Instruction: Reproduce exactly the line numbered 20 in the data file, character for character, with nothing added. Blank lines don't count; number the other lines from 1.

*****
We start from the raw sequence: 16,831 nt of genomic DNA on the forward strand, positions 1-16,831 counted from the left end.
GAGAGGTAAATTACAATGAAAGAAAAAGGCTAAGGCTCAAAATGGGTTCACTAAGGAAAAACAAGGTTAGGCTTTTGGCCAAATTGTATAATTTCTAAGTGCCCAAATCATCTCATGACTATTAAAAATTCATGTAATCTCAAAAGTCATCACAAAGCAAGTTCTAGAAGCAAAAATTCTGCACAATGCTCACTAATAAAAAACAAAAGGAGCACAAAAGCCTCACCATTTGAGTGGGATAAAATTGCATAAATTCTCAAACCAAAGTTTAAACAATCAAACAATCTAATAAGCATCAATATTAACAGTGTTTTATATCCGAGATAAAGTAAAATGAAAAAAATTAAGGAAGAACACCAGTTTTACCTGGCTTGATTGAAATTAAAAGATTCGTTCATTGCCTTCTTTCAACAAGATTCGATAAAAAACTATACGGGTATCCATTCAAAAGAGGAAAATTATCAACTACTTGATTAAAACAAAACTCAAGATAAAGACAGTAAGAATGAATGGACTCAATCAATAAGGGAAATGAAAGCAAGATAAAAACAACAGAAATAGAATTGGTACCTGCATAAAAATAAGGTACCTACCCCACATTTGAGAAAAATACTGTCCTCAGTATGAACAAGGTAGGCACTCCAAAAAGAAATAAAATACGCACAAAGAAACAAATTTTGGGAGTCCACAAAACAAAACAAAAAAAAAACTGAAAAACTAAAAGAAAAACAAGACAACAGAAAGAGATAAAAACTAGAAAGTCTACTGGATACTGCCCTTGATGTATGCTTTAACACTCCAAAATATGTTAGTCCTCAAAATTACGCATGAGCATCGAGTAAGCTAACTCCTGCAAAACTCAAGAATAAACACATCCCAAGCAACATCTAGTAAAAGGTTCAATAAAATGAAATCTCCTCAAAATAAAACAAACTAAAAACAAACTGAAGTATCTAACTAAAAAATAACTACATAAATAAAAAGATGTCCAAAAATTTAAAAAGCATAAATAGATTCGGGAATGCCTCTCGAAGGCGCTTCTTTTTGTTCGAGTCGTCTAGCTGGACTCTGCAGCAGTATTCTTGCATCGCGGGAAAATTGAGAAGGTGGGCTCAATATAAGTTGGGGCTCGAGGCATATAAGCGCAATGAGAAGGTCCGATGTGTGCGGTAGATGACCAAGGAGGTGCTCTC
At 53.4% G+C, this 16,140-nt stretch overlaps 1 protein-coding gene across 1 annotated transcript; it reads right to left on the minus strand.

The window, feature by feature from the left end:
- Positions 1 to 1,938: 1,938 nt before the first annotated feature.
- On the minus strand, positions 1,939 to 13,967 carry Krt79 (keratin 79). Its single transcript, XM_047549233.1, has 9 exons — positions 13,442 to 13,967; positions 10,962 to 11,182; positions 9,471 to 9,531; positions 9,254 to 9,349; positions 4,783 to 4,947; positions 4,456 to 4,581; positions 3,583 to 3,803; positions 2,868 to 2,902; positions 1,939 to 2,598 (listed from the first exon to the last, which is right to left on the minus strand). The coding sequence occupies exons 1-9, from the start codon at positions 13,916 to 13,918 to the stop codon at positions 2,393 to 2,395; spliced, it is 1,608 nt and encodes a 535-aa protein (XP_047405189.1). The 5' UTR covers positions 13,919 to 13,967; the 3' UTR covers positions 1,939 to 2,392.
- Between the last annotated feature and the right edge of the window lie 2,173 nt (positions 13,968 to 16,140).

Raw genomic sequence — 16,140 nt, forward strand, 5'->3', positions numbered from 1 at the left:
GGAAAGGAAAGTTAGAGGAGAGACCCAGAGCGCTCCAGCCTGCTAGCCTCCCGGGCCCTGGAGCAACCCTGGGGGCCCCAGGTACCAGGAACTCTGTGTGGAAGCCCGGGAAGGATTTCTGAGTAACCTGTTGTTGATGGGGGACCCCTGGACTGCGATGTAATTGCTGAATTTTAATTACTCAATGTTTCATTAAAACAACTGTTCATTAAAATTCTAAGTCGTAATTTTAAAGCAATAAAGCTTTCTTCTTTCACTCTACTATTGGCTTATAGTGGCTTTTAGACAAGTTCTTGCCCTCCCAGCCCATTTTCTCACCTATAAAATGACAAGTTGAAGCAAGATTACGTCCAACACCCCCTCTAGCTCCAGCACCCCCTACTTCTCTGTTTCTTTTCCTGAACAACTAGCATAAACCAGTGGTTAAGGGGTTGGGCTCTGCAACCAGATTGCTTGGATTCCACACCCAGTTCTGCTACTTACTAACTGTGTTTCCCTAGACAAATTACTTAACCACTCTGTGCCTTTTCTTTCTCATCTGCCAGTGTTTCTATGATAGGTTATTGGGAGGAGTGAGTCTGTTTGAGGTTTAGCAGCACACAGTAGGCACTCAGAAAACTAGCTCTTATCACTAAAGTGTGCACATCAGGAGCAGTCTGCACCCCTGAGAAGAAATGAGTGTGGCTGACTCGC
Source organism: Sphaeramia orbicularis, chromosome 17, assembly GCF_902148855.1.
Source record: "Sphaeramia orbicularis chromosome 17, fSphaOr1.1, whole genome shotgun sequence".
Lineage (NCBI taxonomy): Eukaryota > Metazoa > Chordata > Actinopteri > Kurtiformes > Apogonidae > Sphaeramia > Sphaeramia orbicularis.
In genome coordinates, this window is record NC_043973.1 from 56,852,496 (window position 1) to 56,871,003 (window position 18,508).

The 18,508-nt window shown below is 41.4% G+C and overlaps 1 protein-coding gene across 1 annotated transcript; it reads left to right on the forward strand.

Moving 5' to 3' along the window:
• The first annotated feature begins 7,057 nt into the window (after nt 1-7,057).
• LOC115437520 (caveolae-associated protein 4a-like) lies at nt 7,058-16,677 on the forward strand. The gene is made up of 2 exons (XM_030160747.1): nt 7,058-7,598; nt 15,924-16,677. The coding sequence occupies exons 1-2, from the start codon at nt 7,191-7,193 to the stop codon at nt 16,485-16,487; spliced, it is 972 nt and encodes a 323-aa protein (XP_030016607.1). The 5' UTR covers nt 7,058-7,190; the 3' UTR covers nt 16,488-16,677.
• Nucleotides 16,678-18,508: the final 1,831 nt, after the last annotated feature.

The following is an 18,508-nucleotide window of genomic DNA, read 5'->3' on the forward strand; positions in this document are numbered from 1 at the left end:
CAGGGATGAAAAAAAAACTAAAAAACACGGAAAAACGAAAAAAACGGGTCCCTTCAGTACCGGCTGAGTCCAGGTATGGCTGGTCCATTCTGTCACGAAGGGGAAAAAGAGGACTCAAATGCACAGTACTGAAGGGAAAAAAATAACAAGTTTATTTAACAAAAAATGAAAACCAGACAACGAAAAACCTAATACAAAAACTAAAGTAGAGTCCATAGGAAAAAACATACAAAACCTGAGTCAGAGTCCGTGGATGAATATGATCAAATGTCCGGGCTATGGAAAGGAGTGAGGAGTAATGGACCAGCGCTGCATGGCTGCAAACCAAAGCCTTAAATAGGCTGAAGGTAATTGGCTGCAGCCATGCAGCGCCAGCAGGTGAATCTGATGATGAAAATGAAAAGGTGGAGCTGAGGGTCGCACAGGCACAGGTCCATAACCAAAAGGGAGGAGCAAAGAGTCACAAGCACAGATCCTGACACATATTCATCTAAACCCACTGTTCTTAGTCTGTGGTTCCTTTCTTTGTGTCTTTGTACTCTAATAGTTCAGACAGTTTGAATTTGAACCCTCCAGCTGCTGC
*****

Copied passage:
CAGGGATGAAAAAAAAACTAAAAAACACGGAAAAACGAAAAAAACGGGTCCCTTCAGTACCGGCTGAGTCCAGGTATGGCTGGTCCATTCTGTCACGAAGGGGAAAAAGAGGACTCAAATGCACAGTACTGAAGGGAAAAAAATAACAAGTTTATTTAACAAAAAATGAAAACCAGACAACGAAAAACCTAATACAAAAACTAAAGTAGAGTCCATAGGAAAAAACATACAAAACCTGAGTCAGAGTCCGTGGATGAATATGATCAAATGTCCGGGCTATGGAAAGGAGTGAGGAGTAATGGACCAGCGCTGCATGGCTGCAAACCAAAGCCTTAAATAGGCTGAAGGTAATTGGCTGCAGCCATGCAGCGCCAGCAGGTGAATCTGATGATGAAAATGAAAAGGTGGAGCTGAGGGTCGCACAGGCACAGGTCCATAACCAAAAGGGAGGAGCAAAGAGTCACAAGCACAGATCCTGACACATATTCATCTAAACCCACTGTTCTTAGTCTGTGGTTCCTTTCTTTGTGTCTTTGTACTCTAATAGTTCAGACAGTTTGAATTTGAACCCTCCAGCTGCTGC